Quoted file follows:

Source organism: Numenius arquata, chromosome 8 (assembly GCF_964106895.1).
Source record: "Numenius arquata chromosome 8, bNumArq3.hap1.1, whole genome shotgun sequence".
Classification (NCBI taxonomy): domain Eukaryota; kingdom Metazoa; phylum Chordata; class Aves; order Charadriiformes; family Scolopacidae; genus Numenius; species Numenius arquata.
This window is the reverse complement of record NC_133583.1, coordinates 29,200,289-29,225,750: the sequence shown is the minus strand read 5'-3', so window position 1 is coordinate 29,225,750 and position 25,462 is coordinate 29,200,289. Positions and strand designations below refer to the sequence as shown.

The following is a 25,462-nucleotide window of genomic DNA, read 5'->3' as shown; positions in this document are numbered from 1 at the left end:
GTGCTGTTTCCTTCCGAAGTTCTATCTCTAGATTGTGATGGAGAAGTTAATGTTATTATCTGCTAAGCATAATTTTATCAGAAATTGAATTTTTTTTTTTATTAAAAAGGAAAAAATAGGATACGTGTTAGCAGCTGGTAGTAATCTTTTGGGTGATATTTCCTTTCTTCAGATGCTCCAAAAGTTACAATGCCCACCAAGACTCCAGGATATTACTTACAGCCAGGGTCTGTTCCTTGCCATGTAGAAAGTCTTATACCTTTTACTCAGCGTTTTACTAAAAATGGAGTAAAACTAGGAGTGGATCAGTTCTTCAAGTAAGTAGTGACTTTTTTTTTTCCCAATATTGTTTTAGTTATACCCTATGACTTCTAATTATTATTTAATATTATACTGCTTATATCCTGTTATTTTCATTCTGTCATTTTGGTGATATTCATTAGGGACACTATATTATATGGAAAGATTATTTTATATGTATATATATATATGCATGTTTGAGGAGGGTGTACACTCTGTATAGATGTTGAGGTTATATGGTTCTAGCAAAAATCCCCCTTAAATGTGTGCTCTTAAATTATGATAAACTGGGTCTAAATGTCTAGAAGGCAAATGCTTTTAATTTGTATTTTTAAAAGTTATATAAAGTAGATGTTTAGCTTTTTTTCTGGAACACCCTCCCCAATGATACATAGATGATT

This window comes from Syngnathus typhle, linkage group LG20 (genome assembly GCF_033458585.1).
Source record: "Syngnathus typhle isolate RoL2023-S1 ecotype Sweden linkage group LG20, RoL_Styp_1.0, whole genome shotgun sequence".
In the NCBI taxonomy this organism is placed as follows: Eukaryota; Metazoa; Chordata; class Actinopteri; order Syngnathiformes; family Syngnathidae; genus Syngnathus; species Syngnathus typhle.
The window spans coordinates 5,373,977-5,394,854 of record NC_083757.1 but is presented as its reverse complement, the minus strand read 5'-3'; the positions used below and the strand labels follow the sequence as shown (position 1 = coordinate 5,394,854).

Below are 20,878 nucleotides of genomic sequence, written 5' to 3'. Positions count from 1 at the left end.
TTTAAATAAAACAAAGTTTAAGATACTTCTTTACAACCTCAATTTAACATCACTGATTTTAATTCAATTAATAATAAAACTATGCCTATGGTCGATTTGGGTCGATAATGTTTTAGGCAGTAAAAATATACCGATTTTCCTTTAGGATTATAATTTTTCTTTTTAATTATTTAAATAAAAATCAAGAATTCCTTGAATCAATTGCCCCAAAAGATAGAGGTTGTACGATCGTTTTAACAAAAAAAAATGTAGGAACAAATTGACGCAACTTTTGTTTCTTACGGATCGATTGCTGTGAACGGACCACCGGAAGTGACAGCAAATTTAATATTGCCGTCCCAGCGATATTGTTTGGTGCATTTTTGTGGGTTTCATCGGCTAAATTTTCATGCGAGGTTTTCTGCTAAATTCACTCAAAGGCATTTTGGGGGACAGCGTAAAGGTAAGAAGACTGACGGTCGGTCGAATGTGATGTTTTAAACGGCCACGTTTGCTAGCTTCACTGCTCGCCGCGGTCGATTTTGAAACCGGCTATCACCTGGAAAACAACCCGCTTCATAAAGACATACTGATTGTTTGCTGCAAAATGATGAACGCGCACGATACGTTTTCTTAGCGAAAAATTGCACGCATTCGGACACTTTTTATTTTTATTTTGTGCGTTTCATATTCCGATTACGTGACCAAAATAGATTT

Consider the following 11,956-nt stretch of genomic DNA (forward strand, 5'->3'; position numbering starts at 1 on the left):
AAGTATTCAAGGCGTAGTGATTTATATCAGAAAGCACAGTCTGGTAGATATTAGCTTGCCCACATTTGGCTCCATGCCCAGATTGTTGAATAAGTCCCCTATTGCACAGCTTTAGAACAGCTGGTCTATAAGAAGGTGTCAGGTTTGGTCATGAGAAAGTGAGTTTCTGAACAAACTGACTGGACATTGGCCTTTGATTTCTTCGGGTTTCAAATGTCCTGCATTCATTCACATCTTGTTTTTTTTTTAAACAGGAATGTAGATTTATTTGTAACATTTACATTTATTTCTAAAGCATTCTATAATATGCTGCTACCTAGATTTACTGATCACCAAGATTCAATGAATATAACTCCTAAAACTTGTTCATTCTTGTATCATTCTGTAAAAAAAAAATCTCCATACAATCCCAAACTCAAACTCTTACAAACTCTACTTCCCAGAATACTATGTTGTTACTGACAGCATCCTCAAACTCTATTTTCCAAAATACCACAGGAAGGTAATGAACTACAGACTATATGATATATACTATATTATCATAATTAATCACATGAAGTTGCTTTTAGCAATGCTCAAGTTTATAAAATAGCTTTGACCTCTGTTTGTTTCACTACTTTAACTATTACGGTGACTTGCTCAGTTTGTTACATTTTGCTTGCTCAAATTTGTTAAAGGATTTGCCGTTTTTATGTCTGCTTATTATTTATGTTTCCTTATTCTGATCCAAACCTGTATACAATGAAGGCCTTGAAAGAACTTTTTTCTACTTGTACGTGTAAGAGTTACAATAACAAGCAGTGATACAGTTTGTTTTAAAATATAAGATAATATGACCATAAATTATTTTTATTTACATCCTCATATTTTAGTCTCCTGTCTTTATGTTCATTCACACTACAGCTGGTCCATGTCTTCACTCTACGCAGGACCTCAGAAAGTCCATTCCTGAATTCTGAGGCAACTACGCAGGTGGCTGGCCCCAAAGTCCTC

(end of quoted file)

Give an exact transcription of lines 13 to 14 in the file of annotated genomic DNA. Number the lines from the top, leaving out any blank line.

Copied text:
Consider the following 11,956-nt stretch of genomic DNA (forward strand, 5'->3'; position numbering starts at 1 on the left):
AAGTATTCAAGGCGTAGTGATTTATATCAGAAAGCACAGTCTGGTAGATATTAGCTTGCCCACATTTGGCTCCATGCCCAGATTGTTGAATAAGTCCCCTATTGCACAGCTTTAGAACAGCTGGTCTATAAGAAGGTGTCAGGTTTGGTCATGAGAAAGTGAGTTTCTGAACAAACTGACTGGACATTGGCCTTTGATTTCTTCGGGTTTCAAATGTCCTGCATTCATTCACATCTTGTTTTTTTTTTAAACAGGAATGTAGATTTATTTGTAACATTTACATTTATTTCTAAAGCATTCTATAATATGCTGCTACCTAGATTTACTGATCACCAAGATTCAATGAATATAACTCCTAAAACTTGTTCATTCTTGTATCATTCTGTAAAAAAAAAATCTCCATACAATCCCAAACTCAAACTCTTACAAACTCTACTTCCCAGAATACTATGTTGTTACTGACAGCATCCTCAAACTCTATTTTCCAAAATACCACAGGAAGGTAATGAACTACAGACTATATGATATATACTATATTATCATAATTAATCACATGAAGTTGCTTTTAGCAATGCTCAAGTTTATAAAATAGCTTTGACCTCTGTTTGTTTCACTACTTTAACTATTACGGTGACTTGCTCAGTTTGTTACATTTTGCTTGCTCAAATTTGTTAAAGGATTTGCCGTTTTTATGTCTGCTTATTATTTATGTTTCCTTATTCTGATCCAAACCTGTATACAATGAAGGCCTTGAAAGAACTTTTTTCTACTTGTACGTGTAAGAGTTACAATAACAAGCAGTGATACAGTTTGTTTTAAAATATAAGATAATATGACCATAAATTATTTTTATTTACATCCTCATATTTTAGTCTCCTGTCTTTATGTTCATTCACACTACAGCTGGTCCATGTCTTCACTCTACGCAGGACCTCAGAAAGTCCATTCCTGAATTCTGAGGCAACTACGCAGGTGGCTGGCCCCAAAGTCCTC